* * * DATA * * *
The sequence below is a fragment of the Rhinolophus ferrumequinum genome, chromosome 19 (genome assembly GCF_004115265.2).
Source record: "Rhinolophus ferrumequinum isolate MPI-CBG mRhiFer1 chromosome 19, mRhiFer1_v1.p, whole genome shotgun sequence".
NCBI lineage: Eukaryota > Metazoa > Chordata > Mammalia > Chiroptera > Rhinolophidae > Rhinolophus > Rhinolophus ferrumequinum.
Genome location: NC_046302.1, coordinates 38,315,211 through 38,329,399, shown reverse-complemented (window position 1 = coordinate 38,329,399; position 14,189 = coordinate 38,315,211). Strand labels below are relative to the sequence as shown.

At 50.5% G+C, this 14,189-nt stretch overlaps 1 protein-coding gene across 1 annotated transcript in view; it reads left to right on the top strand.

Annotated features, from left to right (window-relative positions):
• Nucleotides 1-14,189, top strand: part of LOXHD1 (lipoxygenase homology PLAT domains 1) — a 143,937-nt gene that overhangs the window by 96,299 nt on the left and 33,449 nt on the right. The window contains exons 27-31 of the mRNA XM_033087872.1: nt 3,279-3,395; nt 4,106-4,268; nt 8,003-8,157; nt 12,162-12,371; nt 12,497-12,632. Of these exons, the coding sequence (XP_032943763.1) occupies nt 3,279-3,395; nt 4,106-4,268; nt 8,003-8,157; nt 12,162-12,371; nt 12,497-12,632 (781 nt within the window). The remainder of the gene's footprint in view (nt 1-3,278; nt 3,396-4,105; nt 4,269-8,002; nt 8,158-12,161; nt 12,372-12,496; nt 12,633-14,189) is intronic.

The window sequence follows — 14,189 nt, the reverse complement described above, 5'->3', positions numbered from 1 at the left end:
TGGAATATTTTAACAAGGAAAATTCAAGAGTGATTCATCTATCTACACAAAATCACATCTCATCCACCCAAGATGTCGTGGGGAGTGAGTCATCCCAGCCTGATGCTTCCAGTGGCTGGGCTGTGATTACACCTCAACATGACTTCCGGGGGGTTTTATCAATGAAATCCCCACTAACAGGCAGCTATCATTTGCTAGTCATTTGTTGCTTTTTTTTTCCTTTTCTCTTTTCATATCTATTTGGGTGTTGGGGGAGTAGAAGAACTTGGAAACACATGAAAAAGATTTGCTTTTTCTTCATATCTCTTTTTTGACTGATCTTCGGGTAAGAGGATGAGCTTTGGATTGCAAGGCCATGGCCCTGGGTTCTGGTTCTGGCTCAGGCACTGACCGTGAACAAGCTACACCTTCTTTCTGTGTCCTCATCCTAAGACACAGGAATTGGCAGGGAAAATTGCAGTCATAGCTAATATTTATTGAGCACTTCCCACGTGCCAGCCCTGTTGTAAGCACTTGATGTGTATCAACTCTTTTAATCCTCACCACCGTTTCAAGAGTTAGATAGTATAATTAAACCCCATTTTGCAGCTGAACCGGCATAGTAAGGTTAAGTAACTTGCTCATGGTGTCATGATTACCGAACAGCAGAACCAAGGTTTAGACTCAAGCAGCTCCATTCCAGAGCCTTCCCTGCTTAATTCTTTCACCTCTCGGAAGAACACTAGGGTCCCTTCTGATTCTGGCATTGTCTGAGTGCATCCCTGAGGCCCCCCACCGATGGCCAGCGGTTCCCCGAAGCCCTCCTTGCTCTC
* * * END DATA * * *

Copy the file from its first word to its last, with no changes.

The sequence below is a fragment of the Rhinolophus ferrumequinum genome, chromosome 19 (genome assembly GCF_004115265.2).
Source record: "Rhinolophus ferrumequinum isolate MPI-CBG mRhiFer1 chromosome 19, mRhiFer1_v1.p, whole genome shotgun sequence".
NCBI lineage: Eukaryota > Metazoa > Chordata > Mammalia > Chiroptera > Rhinolophidae > Rhinolophus > Rhinolophus ferrumequinum.
Genome location: NC_046302.1, coordinates 38,315,211 through 38,329,399, shown reverse-complemented (window position 1 = coordinate 38,329,399; position 14,189 = coordinate 38,315,211). Strand labels below are relative to the sequence as shown.

At 50.5% G+C, this 14,189-nt stretch overlaps 1 protein-coding gene across 1 annotated transcript in view; it reads left to right on the top strand.

Annotated features, from left to right (window-relative positions):
• Nucleotides 1-14,189, top strand: part of LOXHD1 (lipoxygenase homology PLAT domains 1) — a 143,937-nt gene that overhangs the window by 96,299 nt on the left and 33,449 nt on the right. The window contains exons 27-31 of the mRNA XM_033087872.1: nt 3,279-3,395; nt 4,106-4,268; nt 8,003-8,157; nt 12,162-12,371; nt 12,497-12,632. Of these exons, the coding sequence (XP_032943763.1) occupies nt 3,279-3,395; nt 4,106-4,268; nt 8,003-8,157; nt 12,162-12,371; nt 12,497-12,632 (781 nt within the window). The remainder of the gene's footprint in view (nt 1-3,278; nt 3,396-4,105; nt 4,269-8,002; nt 8,158-12,161; nt 12,372-12,496; nt 12,633-14,189) is intronic.

The window sequence follows — 14,189 nt, the reverse complement described above, 5'->3', positions numbered from 1 at the left end:
TGGAATATTTTAACAAGGAAAATTCAAGAGTGATTCATCTATCTACACAAAATCACATCTCATCCACCCAAGATGTCGTGGGGAGTGAGTCATCCCAGCCTGATGCTTCCAGTGGCTGGGCTGTGATTACACCTCAACATGACTTCCGGGGGGTTTTATCAATGAAATCCCCACTAACAGGCAGCTATCATTTGCTAGTCATTTGTTGCTTTTTTTTTCCTTTTCTCTTTTCATATCTATTTGGGTGTTGGGGGAGTAGAAGAACTTGGAAACACATGAAAAAGATTTGCTTTTTCTTCATATCTCTTTTTTGACTGATCTTCGGGTAAGAGGATGAGCTTTGGATTGCAAGGCCATGGCCCTGGGTTCTGGTTCTGGCTCAGGCACTGACCGTGAACAAGCTACACCTTCTTTCTGTGTCCTCATCCTAAGACACAGGAATTGGCAGGGAAAATTGCAGTCATAGCTAATATTTATTGAGCACTTCCCACGTGCCAGCCCTGTTGTAAGCACTTGATGTGTATCAACTCTTTTAATCCTCACCACCGTTTCAAGAGTTAGATAGTATAATTAAACCCCATTTTGCAGCTGAACCGGCATAGTAAGGTTAAGTAACTTGCTCATGGTGTCATGATTACCGAACAGCAGAACCAAGGTTTAGACTCAAGCAGCTCCATTCCAGAGCCTTCCCTGCTTAATTCTTTCACCTCTCGGAAGAACACTAGGGTCCCTTCTGATTCTGGCATTGTCTGAGTGCATCCCTGAGGCCCCCCACCGATGGCCAGCGGTTCCCCGAAGCCCTCCTTGCTCTC